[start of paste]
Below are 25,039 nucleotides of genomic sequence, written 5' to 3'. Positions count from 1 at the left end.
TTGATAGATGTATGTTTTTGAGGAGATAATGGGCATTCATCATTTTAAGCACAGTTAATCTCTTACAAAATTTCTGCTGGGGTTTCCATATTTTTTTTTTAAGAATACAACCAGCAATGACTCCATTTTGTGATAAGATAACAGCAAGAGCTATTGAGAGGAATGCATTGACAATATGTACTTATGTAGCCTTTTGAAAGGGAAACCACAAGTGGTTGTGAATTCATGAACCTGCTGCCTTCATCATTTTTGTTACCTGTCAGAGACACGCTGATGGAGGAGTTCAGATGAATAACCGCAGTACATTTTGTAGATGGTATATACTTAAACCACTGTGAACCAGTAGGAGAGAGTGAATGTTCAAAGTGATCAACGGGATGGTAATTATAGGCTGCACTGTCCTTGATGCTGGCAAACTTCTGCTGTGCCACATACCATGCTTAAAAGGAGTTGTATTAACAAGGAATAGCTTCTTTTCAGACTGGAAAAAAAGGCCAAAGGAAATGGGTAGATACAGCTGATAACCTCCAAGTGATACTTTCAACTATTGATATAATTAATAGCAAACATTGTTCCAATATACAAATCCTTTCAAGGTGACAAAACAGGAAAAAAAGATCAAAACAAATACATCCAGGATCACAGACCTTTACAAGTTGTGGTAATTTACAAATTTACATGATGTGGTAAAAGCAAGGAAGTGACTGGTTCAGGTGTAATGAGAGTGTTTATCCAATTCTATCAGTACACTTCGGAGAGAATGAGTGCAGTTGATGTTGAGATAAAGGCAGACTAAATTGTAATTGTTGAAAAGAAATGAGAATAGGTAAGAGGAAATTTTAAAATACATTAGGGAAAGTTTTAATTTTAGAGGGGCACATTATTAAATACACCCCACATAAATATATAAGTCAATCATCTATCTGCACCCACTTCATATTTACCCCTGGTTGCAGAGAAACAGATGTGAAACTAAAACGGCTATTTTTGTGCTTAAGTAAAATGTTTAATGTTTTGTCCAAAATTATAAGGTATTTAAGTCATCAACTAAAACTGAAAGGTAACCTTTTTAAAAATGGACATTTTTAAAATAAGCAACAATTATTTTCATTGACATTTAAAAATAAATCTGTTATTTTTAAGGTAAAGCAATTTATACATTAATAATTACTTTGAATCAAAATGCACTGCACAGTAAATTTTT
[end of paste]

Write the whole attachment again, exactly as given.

Below are 25,039 nucleotides of genomic sequence, written 5' to 3'. Positions count from 1 at the left end.
TTGATAGATGTATGTTTTTGAGGAGATAATGGGCATTCATCATTTTAAGCACAGTTAATCTCTTACAAAATTTCTGCTGGGGTTTCCATATTTTTTTTTTAAGAATACAACCAGCAATGACTCCATTTTGTGATAAGATAACAGCAAGAGCTATTGAGAGGAATGCATTGACAATATGTACTTATGTAGCCTTTTGAAAGGGAAACCACAAGTGGTTGTGAATTCATGAACCTGCTGCCTTCATCATTTTTGTTACCTGTCAGAGACACGCTGATGGAGGAGTTCAGATGAATAACCGCAGTACATTTTGTAGATGGTATATACTTAAACCACTGTGAACCAGTAGGAGAGAGTGAATGTTCAAAGTGATCAACGGGATGGTAATTATAGGCTGCACTGTCCTTGATGCTGGCAAACTTCTGCTGTGCCACATACCATGCTTAAAAGGAGTTGTATTAACAAGGAATAGCTTCTTTTCAGACTGGAAAAAAAGGCCAAAGGAAATGGGTAGATACAGCTGATAACCTCCAAGTGATACTTTCAACTATTGATATAATTAATAGCAAACATTGTTCCAATATACAAATCCTTTCAAGGTGACAAAACAGGAAAAAAAGATCAAAACAAATACATCCAGGATCACAGACCTTTACAAGTTGTGGTAATTTACAAATTTACATGATGTGGTAAAAGCAAGGAAGTGACTGGTTCAGGTGTAATGAGAGTGTTTATCCAATTCTATCAGTACACTTCGGAGAGAATGAGTGCAGTTGATGTTGAGATAAAGGCAGACTAAATTGTAATTGTTGAAAAGAAATGAGAATAGGTAAGAGGAAATTTTAAAATACATTAGGGAAAGTTTTAATTTTAGAGGGGCACATTATTAAATACACCCCACATAAATATATAAGTCAATCATCTATCTGCACCCACTTCATATTTACCCCTGGTTGCAGAGAAACAGATGTGAAACTAAAACGGCTATTTTTGTGCTTAAGTAAAATGTTTAATGTTTTGTCCAAAATTATAAGGTATTTAAGTCATCAACTAAAACTGAAAGGTAACCTTTTTAAAAATGGACATTTTTAAAATAAGCAACAATTATTTTCATTGACATTTAAAAATAAATCTGTTATTTTTAAGGTAAAGCAATTTATACATTAATAATTACTTTGAATCAAAATGCACTGCACAGTAAATTTTT